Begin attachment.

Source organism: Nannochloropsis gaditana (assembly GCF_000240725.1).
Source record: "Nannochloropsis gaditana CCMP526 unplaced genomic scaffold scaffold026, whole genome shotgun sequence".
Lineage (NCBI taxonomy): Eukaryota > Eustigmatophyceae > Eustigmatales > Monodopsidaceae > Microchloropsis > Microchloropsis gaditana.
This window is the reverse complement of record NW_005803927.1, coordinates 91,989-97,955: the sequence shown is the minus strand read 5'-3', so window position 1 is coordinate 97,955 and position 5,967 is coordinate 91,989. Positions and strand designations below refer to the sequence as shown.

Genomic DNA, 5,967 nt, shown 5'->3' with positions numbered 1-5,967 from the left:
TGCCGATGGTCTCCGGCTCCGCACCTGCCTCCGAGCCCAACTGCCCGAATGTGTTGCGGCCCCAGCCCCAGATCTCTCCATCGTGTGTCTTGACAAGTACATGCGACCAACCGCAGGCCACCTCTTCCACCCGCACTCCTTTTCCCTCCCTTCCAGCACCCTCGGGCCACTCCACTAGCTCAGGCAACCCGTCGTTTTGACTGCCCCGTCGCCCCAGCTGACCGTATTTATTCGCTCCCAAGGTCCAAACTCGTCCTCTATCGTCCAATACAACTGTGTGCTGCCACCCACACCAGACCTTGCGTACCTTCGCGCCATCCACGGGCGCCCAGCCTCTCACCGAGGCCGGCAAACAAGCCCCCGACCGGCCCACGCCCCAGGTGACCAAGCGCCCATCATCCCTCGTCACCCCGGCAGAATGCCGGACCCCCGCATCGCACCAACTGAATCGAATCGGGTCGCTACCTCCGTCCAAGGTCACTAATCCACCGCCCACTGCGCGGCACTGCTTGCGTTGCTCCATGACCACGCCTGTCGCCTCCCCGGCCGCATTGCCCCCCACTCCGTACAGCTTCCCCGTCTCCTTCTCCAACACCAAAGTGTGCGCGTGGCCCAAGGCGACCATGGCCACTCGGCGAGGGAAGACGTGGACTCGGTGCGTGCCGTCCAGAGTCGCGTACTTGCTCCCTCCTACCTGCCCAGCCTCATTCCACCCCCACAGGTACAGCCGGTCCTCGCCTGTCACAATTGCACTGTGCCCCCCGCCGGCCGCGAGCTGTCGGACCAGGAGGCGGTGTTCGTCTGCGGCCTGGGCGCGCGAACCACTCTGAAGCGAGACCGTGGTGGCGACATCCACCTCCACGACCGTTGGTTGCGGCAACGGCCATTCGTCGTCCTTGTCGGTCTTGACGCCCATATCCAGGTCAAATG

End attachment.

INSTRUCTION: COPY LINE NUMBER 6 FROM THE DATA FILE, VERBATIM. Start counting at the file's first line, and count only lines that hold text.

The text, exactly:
TGCCGATGGTCTCCGGCTCCGCACCTGCCTCCGAGCCCAACTGCCCGAATGTGTTGCGGCCCCAGCCCCAGATCTCTCCATCGTGTGTCTTGACAAGTACATGCGACCAACCGCAGGCCACCTCTTCCACCCGCACTCCTTTTCCCTCCCTTCCAGCACCCTCGGGCCACTCCACTAGCTCAGGCAACCCGTCGTTTTGACTGCCCCGTCGCCCCAGCTGACCGTATTTATTCGCTCCCAAGGTCCAAACTCGTCCTCTATCGTCCAATACAACTGTGTGCTGCCACCCACACCAGACCTTGCGTACCTTCGCGCCATCCACGGGCGCCCAGCCTCTCACCGAGGCCGGCAAACAAGCCCCCGACCGGCCCACGCCCCAGGTGACCAAGCGCCCATCATCCCTCGTCACCCCGGCAGAATGCCGGACCCCCGCATCGCACCAACTGAATCGAATCGGGTCGCTACCTCCGTCCAAGGTCACTAATCCACCGCCCACTGCGCGGCACTGCTTGCGTTGCTCCATGACCACGCCTGTCGCCTCCCCGGCCGCATTGCCCCCCACTCCGTACAGCTTCCCCGTCTCCTTCTCCAACACCAAAGTGTGCGCGTGGCCCAAGGCGACCATGGCCACTCGGCGAGGGAAGACGTGGACTCGGTGCGTGCCGTCCAGAGTCGCGTACTTGCTCCCTCCTACCTGCCCAGCCTCATTCCACCCCCACAGGTACAGCCGGTCCTCGCCTGTCACAATTGCACTGTGCCCCCCGCCGGCCGCGAGCTGTCGGACCAGGAGGCGGTGTTCGTCTGCGGCCTGGGCGCGCGAACCACTCTGAAGCGAGACCGTGGTGGCGACATCCACCTCCACGACCGTTGGTTGCGGCAACGGCCATTCGTCGTCCTTGTCGGTCTTGACGCCCATATCCAGGTCAAATG